Given the widening gap among the various stakeholders in Bangladesh’s agricultural sector, the five-year agricultural policy activity is being implemented to streamline the agriculture that would benefit growers, traders and consumers by sustainable economic growth and nutrition practices.

The policy activity was launched on 5 September last year and will continue till 3 September 2025.

Supported by the USAID, the policy activity supports four policy pillar areas–seed sector, food safety, social safety net system and nutrition to improve formulation, analysis, advocacy, reform and implementation of agricultural policy.

Participants in the event were welcomed by John Smith-Sreen, the office director (economic growth) at USAID, Bangladesh.

The acting country leader at the Agricultural Policy Activity, Chuck Chopak briefed about the five-year project.

He said that the policy interventions would promote a more inclusive and accountable governance of agricultural and food security policies, available resources and the value-chain systems.

Shahidur Bhuiyan, the deputy country leader of the project, presented his keynotes on the existing agricultural policy challenges in the country. He said that implementation of policies on agriculture takes huge time due to multi-ministry involvements.

Moreover, the policy language often seems non-communicative to the local actors. The tax structure is still unfavourable to boost light engineering in the local agriculture. He also mentioned that private sector has limited access to mobilisation of new seed varieties while there is limited incentive for scientists and institutions to maintain seed purity.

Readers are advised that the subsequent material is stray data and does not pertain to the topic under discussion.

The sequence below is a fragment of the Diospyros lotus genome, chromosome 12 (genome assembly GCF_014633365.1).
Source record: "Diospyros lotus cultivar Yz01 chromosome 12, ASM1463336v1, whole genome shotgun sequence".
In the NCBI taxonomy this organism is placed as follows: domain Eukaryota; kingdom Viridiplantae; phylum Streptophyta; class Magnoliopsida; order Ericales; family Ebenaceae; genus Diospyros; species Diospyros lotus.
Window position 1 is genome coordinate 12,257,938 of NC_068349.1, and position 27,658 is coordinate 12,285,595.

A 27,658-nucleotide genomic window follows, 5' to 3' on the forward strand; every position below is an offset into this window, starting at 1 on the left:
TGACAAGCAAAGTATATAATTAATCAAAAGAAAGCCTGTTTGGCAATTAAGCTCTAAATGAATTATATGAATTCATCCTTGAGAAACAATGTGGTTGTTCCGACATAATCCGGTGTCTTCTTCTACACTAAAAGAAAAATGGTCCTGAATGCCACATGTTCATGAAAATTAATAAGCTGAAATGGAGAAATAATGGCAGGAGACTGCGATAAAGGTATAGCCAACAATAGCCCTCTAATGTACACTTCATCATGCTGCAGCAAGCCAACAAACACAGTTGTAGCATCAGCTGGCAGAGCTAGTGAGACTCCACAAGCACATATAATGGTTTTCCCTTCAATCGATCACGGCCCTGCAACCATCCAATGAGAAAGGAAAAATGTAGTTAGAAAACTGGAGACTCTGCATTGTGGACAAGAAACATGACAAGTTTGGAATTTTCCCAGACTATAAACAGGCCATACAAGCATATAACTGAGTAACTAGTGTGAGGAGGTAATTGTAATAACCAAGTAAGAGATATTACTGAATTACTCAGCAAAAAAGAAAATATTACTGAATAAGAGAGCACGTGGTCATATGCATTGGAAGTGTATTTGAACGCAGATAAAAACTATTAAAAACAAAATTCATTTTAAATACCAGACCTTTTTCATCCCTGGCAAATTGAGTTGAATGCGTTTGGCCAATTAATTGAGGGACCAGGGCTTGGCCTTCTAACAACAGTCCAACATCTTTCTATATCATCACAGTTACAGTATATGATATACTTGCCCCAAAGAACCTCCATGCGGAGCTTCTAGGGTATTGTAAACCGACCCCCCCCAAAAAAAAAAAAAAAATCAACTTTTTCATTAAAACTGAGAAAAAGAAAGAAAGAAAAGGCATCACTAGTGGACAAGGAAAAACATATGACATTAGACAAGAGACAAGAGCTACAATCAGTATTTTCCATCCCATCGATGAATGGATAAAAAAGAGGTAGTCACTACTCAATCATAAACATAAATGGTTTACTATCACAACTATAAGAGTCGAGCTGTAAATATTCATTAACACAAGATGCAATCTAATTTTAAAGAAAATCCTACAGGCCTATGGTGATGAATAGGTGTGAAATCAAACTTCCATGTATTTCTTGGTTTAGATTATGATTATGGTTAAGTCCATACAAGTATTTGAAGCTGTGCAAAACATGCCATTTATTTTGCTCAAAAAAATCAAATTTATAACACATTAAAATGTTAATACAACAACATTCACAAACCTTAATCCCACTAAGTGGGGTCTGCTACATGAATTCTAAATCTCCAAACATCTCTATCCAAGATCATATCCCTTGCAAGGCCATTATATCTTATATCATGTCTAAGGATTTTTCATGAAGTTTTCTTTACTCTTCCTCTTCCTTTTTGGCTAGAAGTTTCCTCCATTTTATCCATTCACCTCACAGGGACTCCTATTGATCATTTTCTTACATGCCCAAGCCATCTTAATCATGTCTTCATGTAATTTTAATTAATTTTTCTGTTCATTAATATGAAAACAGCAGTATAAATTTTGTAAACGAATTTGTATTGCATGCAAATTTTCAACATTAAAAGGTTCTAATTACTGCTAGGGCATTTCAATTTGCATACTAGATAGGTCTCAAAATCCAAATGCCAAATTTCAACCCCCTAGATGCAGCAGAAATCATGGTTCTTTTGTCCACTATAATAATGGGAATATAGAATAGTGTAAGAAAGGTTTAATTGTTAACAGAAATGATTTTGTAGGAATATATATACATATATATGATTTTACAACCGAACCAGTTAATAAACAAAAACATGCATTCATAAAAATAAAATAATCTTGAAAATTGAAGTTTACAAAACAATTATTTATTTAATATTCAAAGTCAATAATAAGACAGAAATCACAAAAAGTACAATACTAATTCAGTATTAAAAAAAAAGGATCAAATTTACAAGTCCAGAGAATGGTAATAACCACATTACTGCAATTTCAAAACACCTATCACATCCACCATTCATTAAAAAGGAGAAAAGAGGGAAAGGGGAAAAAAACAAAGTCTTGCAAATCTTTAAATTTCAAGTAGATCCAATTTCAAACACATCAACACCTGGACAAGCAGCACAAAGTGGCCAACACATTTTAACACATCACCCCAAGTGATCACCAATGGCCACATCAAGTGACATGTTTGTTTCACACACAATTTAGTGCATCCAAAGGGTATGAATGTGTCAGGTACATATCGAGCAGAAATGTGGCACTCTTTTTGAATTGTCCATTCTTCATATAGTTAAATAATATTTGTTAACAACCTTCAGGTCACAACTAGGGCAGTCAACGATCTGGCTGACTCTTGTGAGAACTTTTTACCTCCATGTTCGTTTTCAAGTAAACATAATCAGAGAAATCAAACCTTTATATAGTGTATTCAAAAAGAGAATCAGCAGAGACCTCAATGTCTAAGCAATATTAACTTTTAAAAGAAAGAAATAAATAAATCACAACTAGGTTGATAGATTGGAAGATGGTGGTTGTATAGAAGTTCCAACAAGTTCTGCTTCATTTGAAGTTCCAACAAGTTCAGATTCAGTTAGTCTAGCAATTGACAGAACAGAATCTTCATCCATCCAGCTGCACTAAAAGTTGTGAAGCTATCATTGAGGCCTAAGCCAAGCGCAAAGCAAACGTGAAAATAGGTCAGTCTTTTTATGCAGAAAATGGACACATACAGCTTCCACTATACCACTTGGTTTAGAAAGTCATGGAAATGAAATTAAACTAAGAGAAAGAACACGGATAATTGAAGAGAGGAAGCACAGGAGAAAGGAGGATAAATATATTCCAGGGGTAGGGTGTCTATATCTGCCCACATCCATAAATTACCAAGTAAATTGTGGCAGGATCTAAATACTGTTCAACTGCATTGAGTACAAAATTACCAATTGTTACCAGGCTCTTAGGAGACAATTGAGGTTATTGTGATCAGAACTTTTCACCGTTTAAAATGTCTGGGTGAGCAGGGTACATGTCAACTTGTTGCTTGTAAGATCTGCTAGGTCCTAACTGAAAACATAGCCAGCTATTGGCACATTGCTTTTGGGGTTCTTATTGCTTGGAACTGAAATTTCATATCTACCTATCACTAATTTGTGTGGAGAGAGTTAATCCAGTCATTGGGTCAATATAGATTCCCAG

Supreme Seed Company’s AHM Humayun Kabir said Bangladesh needs climate resilient varieties that would need less land and water to boost agricultural productivity in the climate vulnerable regions.

Journalist Reaz Ahmed said that regulators in agricultural biosafety sector in Bangladesh need to be educated. “Because of their inefficiencies, archaic thinking, new frontier science-derived crops like Golden Rice is not reaching out to our farmers,” he wrote in the comment box.

Fareyzul Haque Ansarey, managing director and CEO of ACI Agribusinesses, Nathu Ram Sarker, director general (PRL) of Bangladesh Livestock Research Institute and Mehedi Hasan, programme management specialist at USAID, Bangladesh, among others, also spoke.

Consultant at Agricultural Policy Acitivity, Abir Chowdhury moderated the discussion.

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